4 things not to say to an agent

First impressions at an open inspection are as important for the buyer as they are for the agent. There is a fine line between being too friendly and too reserved. 

amy mylius

Blogger: Amy Mylius, buyer's advocate, Cate Bakos Property

Don't ask why the vendor is selling

Whilst this might seem like an innocent enough question, it’s one which can signal to the agent that you’re new to the process. The vendor's personal situation and reason for selling can often have a bearing on the way the sale could unfold, but an agent can't and won't disclose details upon first meeting with a buyer, and nor should they. I never ask personal questions until I am confident that the property is one I'd seriously pursue. That can take multiple inspections, several respectful subsequent conversations and full due diligence before I start probing the agent about the vendor's situation.

The more important types of information you can request from the agent are details about the vendor's preferred settlement dates and special conditions (eg. leaseback, short settlement etc). Trying to establish a position of advantage for your offer by providing an edge which is of value to the vendor should be the reason for your probing questions.


The reason for selling can often be sensitive for the vendors, and if divorce or financial troubles are the motivation for the sale then the agent will be hesitant to share this personal information. Agents will often protect their vendors and tell a white lie about the reason for moving, such as ‘they’ve outgrown this home’ or ‘they’re moving interstate’, which I think is a perfectly reasonable answer to a quite personal question. When asked at the onset of the first inspection, my belief is that this question doesn’t really achieve anything, except maybe invoking a sigh from the agent who has answered the same question half a dozen times already that day. If there is some reason which compels me to ever ask this question, such as the vendors selling the property when they’ve only just recently purchased it, I always preface it with the reason why I’m asking, and I don’t necessarily expect an honest response if it’s none of my business. 

Don't be dismissive of the property

There’s an age-old saying in real estate that you “shouldn’t let the agent know that you’re too keen”. If the agent is asking for feedback at an open for inspection, I’ll let them know what I like about the property and also any reasons why it doesn’t quite suit my brief. I’ll always try to highlight the negative aspects of the property in a polite and constructive way so that the agent has some helpful feedback to take back to the vendor. If you don’t like the property, being overly dismissive or negative can get the agent offside or offend them, particularly if they have a close relationship with the vendors. If you do like the property and you’re just trying to feign disinterest by focusing on the things you don’t like, then you can give the wrong signal to the agent. Whilst I agree that you shouldn’t be falling over yourself in front of the agent and other buyers expressing your love for the property, if you’re interested then you should always tell the agent, because if they think you aren’t interested or dislike the property then they might not call you when it is about to sell.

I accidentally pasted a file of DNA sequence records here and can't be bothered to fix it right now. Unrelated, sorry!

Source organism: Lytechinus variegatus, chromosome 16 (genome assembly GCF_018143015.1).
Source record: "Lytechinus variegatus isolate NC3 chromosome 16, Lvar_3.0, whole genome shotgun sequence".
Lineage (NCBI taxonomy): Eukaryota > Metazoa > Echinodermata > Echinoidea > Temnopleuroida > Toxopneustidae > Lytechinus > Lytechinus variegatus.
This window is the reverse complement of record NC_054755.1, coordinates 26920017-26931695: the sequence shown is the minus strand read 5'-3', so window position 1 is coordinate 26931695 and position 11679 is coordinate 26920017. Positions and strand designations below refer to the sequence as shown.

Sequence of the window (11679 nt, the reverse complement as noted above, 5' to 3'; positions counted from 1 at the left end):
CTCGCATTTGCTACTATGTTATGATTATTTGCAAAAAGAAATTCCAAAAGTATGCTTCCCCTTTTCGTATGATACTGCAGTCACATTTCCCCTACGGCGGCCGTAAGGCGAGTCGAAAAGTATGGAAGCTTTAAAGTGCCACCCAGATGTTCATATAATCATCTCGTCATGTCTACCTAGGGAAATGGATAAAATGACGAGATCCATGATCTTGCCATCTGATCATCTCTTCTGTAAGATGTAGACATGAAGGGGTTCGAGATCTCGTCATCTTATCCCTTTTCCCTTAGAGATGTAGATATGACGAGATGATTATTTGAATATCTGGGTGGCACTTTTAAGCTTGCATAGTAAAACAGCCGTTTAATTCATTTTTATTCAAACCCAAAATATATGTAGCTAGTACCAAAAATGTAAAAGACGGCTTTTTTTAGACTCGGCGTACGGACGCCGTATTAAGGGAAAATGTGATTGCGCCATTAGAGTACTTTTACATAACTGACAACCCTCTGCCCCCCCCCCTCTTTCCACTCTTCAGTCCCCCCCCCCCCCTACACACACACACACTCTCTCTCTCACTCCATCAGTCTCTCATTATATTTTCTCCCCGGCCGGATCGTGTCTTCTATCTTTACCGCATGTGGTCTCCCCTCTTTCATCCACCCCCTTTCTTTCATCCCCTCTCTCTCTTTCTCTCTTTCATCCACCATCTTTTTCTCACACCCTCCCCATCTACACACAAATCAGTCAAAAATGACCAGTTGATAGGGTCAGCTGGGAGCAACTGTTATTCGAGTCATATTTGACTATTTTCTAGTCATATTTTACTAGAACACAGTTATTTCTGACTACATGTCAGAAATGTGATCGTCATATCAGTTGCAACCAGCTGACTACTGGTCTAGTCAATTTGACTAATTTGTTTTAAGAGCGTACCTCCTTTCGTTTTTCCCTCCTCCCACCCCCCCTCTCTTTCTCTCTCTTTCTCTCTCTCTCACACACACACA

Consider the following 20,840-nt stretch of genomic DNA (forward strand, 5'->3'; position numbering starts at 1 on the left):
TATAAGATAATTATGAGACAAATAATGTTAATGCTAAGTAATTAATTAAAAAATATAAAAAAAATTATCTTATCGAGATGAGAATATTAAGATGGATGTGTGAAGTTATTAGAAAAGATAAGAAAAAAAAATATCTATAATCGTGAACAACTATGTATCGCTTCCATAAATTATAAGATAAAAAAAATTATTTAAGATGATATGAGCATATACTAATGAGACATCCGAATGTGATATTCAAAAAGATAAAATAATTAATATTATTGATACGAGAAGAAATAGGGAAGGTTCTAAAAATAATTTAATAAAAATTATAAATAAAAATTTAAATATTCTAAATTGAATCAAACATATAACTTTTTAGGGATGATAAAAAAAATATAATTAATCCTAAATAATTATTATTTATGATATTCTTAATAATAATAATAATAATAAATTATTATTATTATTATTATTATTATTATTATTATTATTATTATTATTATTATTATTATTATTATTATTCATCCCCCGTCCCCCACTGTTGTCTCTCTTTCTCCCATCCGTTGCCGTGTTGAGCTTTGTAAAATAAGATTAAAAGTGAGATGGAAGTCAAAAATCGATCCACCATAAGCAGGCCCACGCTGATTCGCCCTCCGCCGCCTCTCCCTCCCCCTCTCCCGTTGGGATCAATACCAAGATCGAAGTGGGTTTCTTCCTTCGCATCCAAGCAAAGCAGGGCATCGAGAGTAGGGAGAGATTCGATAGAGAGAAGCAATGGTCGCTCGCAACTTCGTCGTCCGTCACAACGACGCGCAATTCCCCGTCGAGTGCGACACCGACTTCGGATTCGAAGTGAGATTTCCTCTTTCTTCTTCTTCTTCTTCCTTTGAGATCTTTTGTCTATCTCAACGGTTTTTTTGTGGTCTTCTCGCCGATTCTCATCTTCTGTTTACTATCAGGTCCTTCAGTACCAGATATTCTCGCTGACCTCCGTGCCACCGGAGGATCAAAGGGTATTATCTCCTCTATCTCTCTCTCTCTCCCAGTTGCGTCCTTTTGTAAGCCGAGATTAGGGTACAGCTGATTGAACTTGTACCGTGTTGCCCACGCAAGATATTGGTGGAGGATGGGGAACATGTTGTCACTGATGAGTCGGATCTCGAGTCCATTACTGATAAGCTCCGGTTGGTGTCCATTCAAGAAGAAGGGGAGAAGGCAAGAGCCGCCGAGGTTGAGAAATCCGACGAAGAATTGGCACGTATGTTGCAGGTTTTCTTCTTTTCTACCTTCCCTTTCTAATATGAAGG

Don't say that you’re not in a hurry to buy

At an open for inspection, the agent's job is to qualify people coming through the door as potential buyers. They want to sell the property, so their focus will primarily be on the people who are in a position to buy. If you’re genuinely not in a hurry to buy and just want to have a sticky beak then this is a harmless enough statement. But if your motivation behind this comment is to give yourself more negotiation power by not coming across as desperate, then you can't expect the agent to put you at the top of their list of buyers they want to engage with.

Don't be coy about your budget

This is a really hard subject for buyers to speak to agents about. At an open for inspection I’d never discuss price or budget unless I’m the only person there or we’ve stepped outside for some privacy. Whilst I’ll usually call the agent up after an inspection to chat about price, it’s handy to prepare yourself on how to answer the agent if they put you on the spot about your budget. How you answer this question can be quite circumstantial, as your budget might be very strict or could be contingent on certain aspects of the property. For a private sale scenario it’s easier to be upfront about budget as the price is fixed and transparent, but for an auction campaign there needs to be some cards kept close to your chest in case the property passes in and there’s a negotiation situation. 

My advice is to come up with a generic and consistent line such as “my budget is ideally sub $X but I could stretch for the perfect property”. Avoiding the agent’s question entirely or suggesting that your budget is far under the price which the vendor is going to accept gives the agent little incentive to help you. In the case when you are completely confident the property is priced well above your budget, disclosing your full budget can be a smart move. If the agent feels there is even half a chance that the vendor could consider your low but honest offer, they will potentially work it hard for you. Giving the agent some insight into your price range also means that they’ll be more likely to get in touch with you with alternative or new properties which come across their books.

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